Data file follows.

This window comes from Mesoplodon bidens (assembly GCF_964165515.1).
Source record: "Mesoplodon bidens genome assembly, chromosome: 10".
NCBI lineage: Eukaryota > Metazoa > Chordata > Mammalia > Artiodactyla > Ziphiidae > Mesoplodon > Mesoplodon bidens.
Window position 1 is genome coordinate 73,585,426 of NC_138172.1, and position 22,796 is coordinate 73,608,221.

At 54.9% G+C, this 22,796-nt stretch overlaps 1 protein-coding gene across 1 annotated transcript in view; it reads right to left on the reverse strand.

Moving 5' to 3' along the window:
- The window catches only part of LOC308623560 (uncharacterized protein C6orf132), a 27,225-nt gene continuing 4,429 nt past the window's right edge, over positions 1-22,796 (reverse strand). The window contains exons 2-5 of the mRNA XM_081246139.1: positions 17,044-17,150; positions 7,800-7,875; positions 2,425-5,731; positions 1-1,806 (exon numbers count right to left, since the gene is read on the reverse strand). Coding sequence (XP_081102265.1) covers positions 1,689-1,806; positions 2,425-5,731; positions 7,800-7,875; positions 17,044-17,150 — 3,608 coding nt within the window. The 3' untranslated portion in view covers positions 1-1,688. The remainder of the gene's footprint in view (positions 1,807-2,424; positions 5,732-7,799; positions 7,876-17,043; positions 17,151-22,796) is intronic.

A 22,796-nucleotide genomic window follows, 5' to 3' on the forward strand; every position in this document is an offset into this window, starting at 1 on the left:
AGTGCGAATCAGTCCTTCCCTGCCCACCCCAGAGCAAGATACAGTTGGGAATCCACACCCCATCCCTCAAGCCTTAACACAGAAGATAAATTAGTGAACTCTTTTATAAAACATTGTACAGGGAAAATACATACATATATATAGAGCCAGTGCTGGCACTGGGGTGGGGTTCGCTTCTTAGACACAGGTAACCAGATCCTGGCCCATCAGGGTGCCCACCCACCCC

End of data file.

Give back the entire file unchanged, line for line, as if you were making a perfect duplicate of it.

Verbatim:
This window comes from Mesoplodon bidens (assembly GCF_964165515.1).
Source record: "Mesoplodon bidens genome assembly, chromosome: 10".
NCBI lineage: Eukaryota > Metazoa > Chordata > Mammalia > Artiodactyla > Ziphiidae > Mesoplodon > Mesoplodon bidens.
Window position 1 is genome coordinate 73,585,426 of NC_138172.1, and position 22,796 is coordinate 73,608,221.

At 54.9% G+C, this 22,796-nt stretch overlaps 1 protein-coding gene across 1 annotated transcript in view; it reads right to left on the reverse strand.

Moving 5' to 3' along the window:
- The window catches only part of LOC308623560 (uncharacterized protein C6orf132), a 27,225-nt gene continuing 4,429 nt past the window's right edge, over positions 1-22,796 (reverse strand). The window contains exons 2-5 of the mRNA XM_081246139.1: positions 17,044-17,150; positions 7,800-7,875; positions 2,425-5,731; positions 1-1,806 (exon numbers count right to left, since the gene is read on the reverse strand). Coding sequence (XP_081102265.1) covers positions 1,689-1,806; positions 2,425-5,731; positions 7,800-7,875; positions 17,044-17,150 — 3,608 coding nt within the window. The 3' untranslated portion in view covers positions 1-1,688. The remainder of the gene's footprint in view (positions 1,807-2,424; positions 5,732-7,799; positions 7,876-17,043; positions 17,151-22,796) is intronic.

A 22,796-nucleotide genomic window follows, 5' to 3' on the forward strand; every position in this document is an offset into this window, starting at 1 on the left:
AGTGCGAATCAGTCCTTCCCTGCCCACCCCAGAGCAAGATACAGTTGGGAATCCACACCCCATCCCTCAAGCCTTAACACAGAAGATAAATTAGTGAACTCTTTTATAAAACATTGTACAGGGAAAATACATACATATATATAGAGCCAGTGCTGGCACTGGGGTGGGGTTCGCTTCTTAGACACAGGTAACCAGATCCTGGCCCATCAGGGTGCCCACCCACCCC